The same analysis applies to the allegation that the Panda defendants falsely and misleadingly represented to Massuda that her interest in Enterprise and PE Chicago was “worthless.” In dismissing, the district court found that she failed to state a claim because she failed to point to any facts to support her assertion that the defendants made the statement with the intention that it would induce her to act, that she relied on the truth of the statement, or that she suffered any damages as a result of the allegedly fraudulent statement. The district court also thought that she had not pleaded the claim with particularity, as required by Rule 9(b), because she did not adequately explain who made the statement, or where and how it was made. On appeal, the Panda defendants also argue that even assuming they did say her interest was worthless, that was a matter of opinion and not actionably false.
The latter ground does not strike us as appropriate for dismissal on the complaint. At this point, we do not know whether the statements made to Massuda were non-actionable opinions. Giving her the benefit of the doubt, it is at least debatable that Panda valued her interest at zero at the time of their conversation: Panda was then a 50% owner in the RC Partnership and thus would have had a very good idea about the partnership's worth.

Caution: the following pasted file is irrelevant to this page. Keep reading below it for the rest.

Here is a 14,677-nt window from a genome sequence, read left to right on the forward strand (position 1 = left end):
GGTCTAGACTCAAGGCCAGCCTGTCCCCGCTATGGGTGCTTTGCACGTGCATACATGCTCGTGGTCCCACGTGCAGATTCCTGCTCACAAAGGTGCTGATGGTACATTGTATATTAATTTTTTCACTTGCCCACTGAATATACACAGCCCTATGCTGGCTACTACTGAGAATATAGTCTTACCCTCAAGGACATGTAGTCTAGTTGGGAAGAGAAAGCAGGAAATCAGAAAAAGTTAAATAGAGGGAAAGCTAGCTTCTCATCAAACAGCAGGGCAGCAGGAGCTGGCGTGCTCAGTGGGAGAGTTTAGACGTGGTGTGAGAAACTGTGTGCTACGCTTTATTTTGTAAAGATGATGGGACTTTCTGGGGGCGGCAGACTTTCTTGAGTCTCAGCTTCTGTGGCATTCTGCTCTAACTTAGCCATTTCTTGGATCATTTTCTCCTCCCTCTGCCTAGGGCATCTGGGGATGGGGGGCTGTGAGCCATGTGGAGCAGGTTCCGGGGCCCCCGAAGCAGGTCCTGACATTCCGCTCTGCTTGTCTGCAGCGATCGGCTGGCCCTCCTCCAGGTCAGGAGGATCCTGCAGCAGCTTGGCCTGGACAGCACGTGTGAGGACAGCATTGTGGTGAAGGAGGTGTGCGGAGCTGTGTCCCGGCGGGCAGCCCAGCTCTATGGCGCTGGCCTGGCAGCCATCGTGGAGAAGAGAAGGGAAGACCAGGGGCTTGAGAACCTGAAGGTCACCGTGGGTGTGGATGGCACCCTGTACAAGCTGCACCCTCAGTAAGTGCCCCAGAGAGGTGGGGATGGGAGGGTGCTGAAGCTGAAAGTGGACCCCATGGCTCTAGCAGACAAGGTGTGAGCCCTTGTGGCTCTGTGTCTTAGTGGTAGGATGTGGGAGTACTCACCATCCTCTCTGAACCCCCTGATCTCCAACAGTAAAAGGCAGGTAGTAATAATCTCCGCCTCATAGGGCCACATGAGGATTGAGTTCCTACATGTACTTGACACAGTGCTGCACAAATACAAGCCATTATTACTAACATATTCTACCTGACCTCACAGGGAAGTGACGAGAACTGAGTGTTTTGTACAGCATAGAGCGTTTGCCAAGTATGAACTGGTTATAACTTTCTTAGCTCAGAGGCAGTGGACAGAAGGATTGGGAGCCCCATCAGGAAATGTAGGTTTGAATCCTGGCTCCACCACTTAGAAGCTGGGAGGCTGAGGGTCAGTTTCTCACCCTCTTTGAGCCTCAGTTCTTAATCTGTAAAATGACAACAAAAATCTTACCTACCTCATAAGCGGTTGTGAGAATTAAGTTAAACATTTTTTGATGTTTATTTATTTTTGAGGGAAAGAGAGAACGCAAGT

The adequacy of her allegations of fraud, however, is another matter. In her complaint, Massuda explains that she called Panda's general counsel, said that she was suing Rezko, and wanted to know if Panda was interested in buying her interest in the company. At that point, she alleges, “The Defendants falsely and misleadingly represented to [plaintiff] that her interest in Enterprises and PE Chicago was ‘worthless,’ when Defendants instead paid millions to Rezko personally for his supposed interest in said companies.” This statement, no matter how generously read, says nothing about whether (1) the defendants intended her to act on the basis of the false statement; (2) she actually relied on the truth of the statement; or (3) she was damaged as a result of her reliance. While the district court gave plaintiff leave to amend her complaint she chose not to do so. Because Massuda cannot show an “injury [that is] independent of any alleged injury to the corporation,” Tooley, 845 A.2d at 1039, her injury is derivative and barred by the settlement; dismissal with prejudice was proper.
Count III: Conspiracy to Defraud
In this count, Massuda alleged that the Panda defendants and Rezko conspired “to defraud PE Chicago and Enterprises, and those with interests in [the same]” through the sale of the RC Partnership interest at a price well below fair market value. This claim is derivative. Once again, the entity that suffered from the depressed price was PE Chicago. Massuda's injury was derivative.